Asbestos in Aprons

It is true that over the past 120 years or so, asbestos has saved billions of dollars worth of property. It has also saved hundreds of thousands of people from painful and debilitating burn injuries. However, given what is now known about asbestos, one wonders if the cure wasn’t as bad – or worse – than the disease.

Asbestos aprons are a case in point. Such aprons, as well as welding blankets and gloves, were manufactured using asbestos cloth, and/or contained asbestos inside the linings. These were used on many industrial worksites where open flame and/or molten steel posed a risk of injury. Like any garments, asbestos aprons eventually became worn or ripped. The result was the release of millions of friable asbestos fibers in to the working environment – adding to the millions already present on these worksites from pipe lagging, electrical insulation, work surfaces, furnace insulation, manufactured components and dozens of other sources.

Depending on the type of asbestos used, breathing these fibers may result in asbestosis, pleural plaques, and even mesothelioma and asbestos- related lung cancer. Although the progression of asbestosis can be stopped by removing the victim from the asbestos-ridden environment, there are no cures for asbestos-caused malignancies.

Thanks to the wholesale export of American manufacturing by U.S. corporations, such asbestos products continue to be manufactured in China, where asbestos regulations hardly exist, and are then shipped back to the U.S. ASPEC, a Hong Kong based organization that monitors the use of asbestos in Chinese industry, reports that the same asbestos cloth used in welding aprons has been used in the cargo holds of freighters in which numerous products are shipped. This results not only in the contamination of these products but also the cargo holds, posing an additional hazard for longshoremen and others who work aboard such seafaring vessels.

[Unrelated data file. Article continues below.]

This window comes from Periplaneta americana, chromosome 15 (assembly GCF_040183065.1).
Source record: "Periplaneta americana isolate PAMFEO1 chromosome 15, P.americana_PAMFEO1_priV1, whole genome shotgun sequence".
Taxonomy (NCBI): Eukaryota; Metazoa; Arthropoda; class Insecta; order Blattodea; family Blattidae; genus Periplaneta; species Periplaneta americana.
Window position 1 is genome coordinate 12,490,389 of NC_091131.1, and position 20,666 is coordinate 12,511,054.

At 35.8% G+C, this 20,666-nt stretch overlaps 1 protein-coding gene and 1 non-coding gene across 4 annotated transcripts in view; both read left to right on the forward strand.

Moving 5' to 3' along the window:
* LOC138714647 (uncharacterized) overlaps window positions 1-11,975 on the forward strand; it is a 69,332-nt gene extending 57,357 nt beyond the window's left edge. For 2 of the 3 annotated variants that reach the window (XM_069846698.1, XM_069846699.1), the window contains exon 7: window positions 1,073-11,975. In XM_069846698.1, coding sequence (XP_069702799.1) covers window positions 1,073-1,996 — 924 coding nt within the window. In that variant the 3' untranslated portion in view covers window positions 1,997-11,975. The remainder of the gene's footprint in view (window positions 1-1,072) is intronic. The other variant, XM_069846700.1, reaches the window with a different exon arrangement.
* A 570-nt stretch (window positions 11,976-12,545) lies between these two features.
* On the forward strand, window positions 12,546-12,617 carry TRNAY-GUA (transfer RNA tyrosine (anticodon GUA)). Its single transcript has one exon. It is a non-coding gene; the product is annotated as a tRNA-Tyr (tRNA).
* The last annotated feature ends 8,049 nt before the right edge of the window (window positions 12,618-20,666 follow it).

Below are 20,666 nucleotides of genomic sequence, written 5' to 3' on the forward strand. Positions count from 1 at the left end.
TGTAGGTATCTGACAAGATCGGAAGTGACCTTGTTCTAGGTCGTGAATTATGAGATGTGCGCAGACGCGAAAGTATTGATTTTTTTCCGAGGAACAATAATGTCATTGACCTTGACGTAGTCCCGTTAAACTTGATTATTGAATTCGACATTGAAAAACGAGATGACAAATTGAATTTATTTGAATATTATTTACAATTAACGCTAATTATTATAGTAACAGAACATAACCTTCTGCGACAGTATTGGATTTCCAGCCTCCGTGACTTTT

Many of the asbestos substitutes used in the manufacture of welding aprons are not necessarily safer than asbestos. In 1987, a DOE report contained information on workers who had become seriously ill breathing toxic fumes given off by the material in welding aprons as these were exposed to heat in the course of arc welding tasks.

The safest and most effective alternatives to asbestos welding aprons today are either those made from silica cloth, which releases relatively little in the way of toxic vapors, or carbon-based fabric, a patent for which was granted by the U.S. Patent Office in November of 2005.